Professionals are explaining why Americans yesterday traded in glamorous Democrats for rather unimpressive Republicans in Washington and several states. Our explanation is a simple one: The voters are disappointed.
Democratic pundits are saying that the voters have not bought into Republican ideology; they have only rejected Obama. We agree; the Republicans have not demonstrated recognizable ideology, excepting the (anathema) Tea Party, to begin with and are now in power mostly because they are not Democrats, from what we can see. A lesser of two evils. Voter turnout was low; it appears that Republicans were elected because Democrats stayed home — a replay of Obama’s reelection, in the opposite direction.
The American system offers only two choices; unhappy voters were stuck with the GOP or staying home. Those few paying attention to recent history, will recall that Obama won big for his first term, drawing control of both houses of Congress and triumphantly passing Obamacare with no Republican votes. But at the midterms, buyer’s remorse had already set in to the extent that the GOP gained control of the House, which they have retained since.
However, by the succeeding presidential election, Obama was a hero again, at least enough for reelection. And now we have another midterm with resurgent Republicans. Anybody see a pattern shaping up? The Dems are for now, stuck with Hillary; the GOP has none. Two years in politic can be an age; what will we see by 2016? The economy is the joker; where it goes in the interim and who gets the blame.
We expect the deficits to continue; we see neither party willing to face economic reality until they are forced to do that. Then it will be musical chairs, each trying to blame the other for what they have jointly brought about.
We suppose the Republicans no more prepared to face reality than the Dems; consider what that reality is:
1. Social Security, Medicare, Medicaid, Obamacare are popular programs but the taxes collected to fund them are insufficient; the result is chronic government deficits. The President’s overseas military adventures are pure expense and add to those deficits. So the government must either cut popular programs (horrors!) or raise taxes a lot more than Obamacare has already managed. The GOP is anti tax, at least in rhetoric. And who will cut Social Security?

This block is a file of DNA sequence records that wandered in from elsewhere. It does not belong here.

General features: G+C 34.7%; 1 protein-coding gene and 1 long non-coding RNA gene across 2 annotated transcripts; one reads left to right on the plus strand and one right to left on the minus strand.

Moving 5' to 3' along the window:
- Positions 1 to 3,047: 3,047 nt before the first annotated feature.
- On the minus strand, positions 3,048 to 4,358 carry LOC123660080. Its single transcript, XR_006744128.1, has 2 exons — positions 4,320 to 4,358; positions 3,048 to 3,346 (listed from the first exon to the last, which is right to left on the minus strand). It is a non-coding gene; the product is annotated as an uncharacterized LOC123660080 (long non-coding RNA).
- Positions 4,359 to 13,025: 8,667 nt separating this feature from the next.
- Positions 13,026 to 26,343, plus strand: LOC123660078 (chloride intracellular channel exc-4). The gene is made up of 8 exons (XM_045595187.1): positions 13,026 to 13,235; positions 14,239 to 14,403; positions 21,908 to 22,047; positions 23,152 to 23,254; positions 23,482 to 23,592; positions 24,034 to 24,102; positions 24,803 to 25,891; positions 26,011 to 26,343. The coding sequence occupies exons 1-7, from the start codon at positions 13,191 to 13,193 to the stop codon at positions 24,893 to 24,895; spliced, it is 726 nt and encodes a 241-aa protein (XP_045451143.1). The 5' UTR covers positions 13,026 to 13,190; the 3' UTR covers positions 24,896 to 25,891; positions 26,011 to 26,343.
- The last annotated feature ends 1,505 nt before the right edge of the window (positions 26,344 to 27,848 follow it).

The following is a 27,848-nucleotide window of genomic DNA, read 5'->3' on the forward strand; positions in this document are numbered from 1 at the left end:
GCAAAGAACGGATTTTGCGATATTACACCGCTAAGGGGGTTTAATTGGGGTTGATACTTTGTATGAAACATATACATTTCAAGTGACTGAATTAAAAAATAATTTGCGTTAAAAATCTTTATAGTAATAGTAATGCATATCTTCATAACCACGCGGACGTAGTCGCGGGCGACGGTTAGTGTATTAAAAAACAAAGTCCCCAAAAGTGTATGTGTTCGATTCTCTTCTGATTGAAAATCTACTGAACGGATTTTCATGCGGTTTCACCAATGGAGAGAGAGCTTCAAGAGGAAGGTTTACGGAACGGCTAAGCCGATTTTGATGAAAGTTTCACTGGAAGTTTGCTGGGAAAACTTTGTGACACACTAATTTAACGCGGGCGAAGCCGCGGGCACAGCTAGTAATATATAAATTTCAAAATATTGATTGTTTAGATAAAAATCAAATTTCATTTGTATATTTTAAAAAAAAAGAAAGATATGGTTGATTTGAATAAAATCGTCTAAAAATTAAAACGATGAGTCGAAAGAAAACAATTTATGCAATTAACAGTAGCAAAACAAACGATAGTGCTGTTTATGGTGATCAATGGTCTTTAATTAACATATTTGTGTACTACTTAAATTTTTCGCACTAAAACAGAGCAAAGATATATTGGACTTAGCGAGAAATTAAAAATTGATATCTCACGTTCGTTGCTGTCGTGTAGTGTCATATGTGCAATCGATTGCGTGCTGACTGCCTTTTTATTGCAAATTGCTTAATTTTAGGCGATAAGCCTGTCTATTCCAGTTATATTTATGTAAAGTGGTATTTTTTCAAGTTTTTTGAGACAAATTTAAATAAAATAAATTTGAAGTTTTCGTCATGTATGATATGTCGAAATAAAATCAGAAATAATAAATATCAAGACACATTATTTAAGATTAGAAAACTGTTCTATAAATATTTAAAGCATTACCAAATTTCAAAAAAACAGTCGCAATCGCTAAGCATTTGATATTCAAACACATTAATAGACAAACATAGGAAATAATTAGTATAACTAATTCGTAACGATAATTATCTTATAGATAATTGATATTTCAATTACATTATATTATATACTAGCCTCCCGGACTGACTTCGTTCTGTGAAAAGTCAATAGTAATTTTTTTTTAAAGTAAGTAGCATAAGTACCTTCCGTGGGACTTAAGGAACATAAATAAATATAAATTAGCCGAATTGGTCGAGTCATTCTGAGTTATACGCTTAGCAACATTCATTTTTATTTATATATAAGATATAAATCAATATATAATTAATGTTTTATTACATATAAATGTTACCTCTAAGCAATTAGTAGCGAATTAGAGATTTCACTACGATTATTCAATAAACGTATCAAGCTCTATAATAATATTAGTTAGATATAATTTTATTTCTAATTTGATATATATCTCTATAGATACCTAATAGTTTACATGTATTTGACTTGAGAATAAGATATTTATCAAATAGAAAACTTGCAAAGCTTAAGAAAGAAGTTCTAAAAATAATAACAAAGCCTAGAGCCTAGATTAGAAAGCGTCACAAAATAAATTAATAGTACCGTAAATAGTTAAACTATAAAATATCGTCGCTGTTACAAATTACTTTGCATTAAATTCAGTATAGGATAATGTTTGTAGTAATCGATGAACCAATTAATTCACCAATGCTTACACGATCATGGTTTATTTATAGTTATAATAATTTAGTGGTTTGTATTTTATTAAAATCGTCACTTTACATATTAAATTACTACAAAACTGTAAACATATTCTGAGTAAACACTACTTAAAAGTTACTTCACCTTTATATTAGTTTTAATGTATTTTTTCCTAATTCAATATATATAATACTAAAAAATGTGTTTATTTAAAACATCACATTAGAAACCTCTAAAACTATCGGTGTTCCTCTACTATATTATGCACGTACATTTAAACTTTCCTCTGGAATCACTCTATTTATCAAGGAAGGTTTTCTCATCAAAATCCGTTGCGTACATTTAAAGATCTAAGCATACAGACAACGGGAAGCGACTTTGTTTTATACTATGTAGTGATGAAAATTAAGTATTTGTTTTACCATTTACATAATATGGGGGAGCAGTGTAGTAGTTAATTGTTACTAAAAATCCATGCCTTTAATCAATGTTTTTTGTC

2. The voters are restive because they’re not doing well, their kids can’t find jobs or afford college to qualify for jobs and the percentage of the population working has shrunken to 1970’s levels, back when a lot of folk were non-working housewives. Voters don’t see this as “Progressive.”
3. In egalitarian America, our nobles increasingly decide what’s good for us and expect to live differently than they prescribe for us; an old viewpoint in the world but a new one in America. It doesn’t play well here. Our leaders recognize that America lives better than most and they are (quietly) devoted to curing that. as their policies illustrate, especially at the moment, energy. These new Malthusians are forcing their error upon the populace when instead, they should be looking for new technological means for sustaining the American lifestyle at lower cost, paralleling the ‘green revolution’ that gave the lie to Malthus. But they are tearing prosperity down to help folks elsewhere instead. Prosperity is not a zero-sum game; our American leaders seem to have forgotten that.
3. Civil order becomes restive in hard times and folks will rise up hoping to replace the mighty by blaming them for what they have created; they cannot hide. The current election results ought to convince of that. Leaders cannot survive much longer ignoring realities, even though publicizing them will be unpopular. Both politicians and voters need to grow up.
This has been a reprise of American politics; Europe however, is little different in the main. There too, governments are afraid to admit they cannot afford present expenditures upon which folk are dependent and to which they now feel entitled, led to do so by politicians. Greece and Spain are increasingly dire warnings.
In the U.S. there was a deep depression in 1921; then President Warren Harding horrified his Secretary of Commerce by saying that government could not cure such things; the market needed to work them out without intrusion by government. The depression was gone in two years; his horrified Secretary of Commerce, Herbert Hoover, had his chance to prove how wrong Harding was when he was himself president in 1929, the start of the Great Depression. And that trap, promising government control of the economy to provide for all has plagued us ever since.
The old Scriptures present two unrefuted truths that have nothing to do with religion: First, “In the sweat of thy face shall thou eat bread.” And second: “The poor you will always have with you.” Voters need to recall those instead of absorbing the contrary promises of opportunistic politicians who will never deliver their promises. There’s a third one we really find inspiring, too: “Put not they faith in princes.” Mayber those old Biblical writers knew a few things after all?